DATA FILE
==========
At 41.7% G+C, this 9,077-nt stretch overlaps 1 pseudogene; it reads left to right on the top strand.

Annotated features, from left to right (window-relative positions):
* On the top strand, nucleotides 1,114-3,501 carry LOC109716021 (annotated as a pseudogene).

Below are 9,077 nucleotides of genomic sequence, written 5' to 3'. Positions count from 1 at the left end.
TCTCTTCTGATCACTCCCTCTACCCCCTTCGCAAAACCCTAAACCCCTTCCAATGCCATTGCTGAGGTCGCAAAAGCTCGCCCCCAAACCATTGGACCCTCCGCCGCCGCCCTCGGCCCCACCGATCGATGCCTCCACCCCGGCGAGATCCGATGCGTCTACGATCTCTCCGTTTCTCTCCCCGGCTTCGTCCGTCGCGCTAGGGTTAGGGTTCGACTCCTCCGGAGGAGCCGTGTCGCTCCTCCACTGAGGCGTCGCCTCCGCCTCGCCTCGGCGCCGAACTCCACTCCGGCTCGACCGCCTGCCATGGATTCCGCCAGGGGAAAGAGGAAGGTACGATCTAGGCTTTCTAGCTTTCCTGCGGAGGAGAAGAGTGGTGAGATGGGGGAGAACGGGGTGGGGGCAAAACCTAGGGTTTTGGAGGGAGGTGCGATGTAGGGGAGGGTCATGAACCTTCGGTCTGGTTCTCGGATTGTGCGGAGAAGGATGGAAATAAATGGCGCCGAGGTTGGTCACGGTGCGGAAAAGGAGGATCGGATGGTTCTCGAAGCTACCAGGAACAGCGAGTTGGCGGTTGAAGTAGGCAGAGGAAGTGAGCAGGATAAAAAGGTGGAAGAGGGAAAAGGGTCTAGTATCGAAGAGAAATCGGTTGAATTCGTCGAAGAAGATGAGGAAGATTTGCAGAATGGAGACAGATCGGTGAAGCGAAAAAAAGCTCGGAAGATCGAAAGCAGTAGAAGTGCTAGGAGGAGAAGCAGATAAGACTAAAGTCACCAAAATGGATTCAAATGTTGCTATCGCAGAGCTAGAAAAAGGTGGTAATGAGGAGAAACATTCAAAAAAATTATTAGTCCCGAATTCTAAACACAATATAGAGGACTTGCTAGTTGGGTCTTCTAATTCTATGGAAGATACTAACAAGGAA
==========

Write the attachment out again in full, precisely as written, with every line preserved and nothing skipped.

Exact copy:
At 41.7% G+C, this 9,077-nt stretch overlaps 1 pseudogene; it reads left to right on the top strand.

Annotated features, from left to right (window-relative positions):
* On the top strand, nucleotides 1,114-3,501 carry LOC109716021 (annotated as a pseudogene).

Below are 9,077 nucleotides of genomic sequence, written 5' to 3'. Positions count from 1 at the left end.
TCTCTTCTGATCACTCCCTCTACCCCCTTCGCAAAACCCTAAACCCCTTCCAATGCCATTGCTGAGGTCGCAAAAGCTCGCCCCCAAACCATTGGACCCTCCGCCGCCGCCCTCGGCCCCACCGATCGATGCCTCCACCCCGGCGAGATCCGATGCGTCTACGATCTCTCCGTTTCTCTCCCCGGCTTCGTCCGTCGCGCTAGGGTTAGGGTTCGACTCCTCCGGAGGAGCCGTGTCGCTCCTCCACTGAGGCGTCGCCTCCGCCTCGCCTCGGCGCCGAACTCCACTCCGGCTCGACCGCCTGCCATGGATTCCGCCAGGGGAAAGAGGAAGGTACGATCTAGGCTTTCTAGCTTTCCTGCGGAGGAGAAGAGTGGTGAGATGGGGGAGAACGGGGTGGGGGCAAAACCTAGGGTTTTGGAGGGAGGTGCGATGTAGGGGAGGGTCATGAACCTTCGGTCTGGTTCTCGGATTGTGCGGAGAAGGATGGAAATAAATGGCGCCGAGGTTGGTCACGGTGCGGAAAAGGAGGATCGGATGGTTCTCGAAGCTACCAGGAACAGCGAGTTGGCGGTTGAAGTAGGCAGAGGAAGTGAGCAGGATAAAAAGGTGGAAGAGGGAAAAGGGTCTAGTATCGAAGAGAAATCGGTTGAATTCGTCGAAGAAGATGAGGAAGATTTGCAGAATGGAGACAGATCGGTGAAGCGAAAAAAAGCTCGGAAGATCGAAAGCAGTAGAAGTGCTAGGAGGAGAAGCAGATAAGACTAAAGTCACCAAAATGGATTCAAATGTTGCTATCGCAGAGCTAGAAAAAGGTGGTAATGAGGAGAAACATTCAAAAAAATTATTAGTCCCGAATTCTAAACACAATATAGAGGACTTGCTAGTTGGGTCTTCTAATTCTATGGAAGATACTAACAAGGAA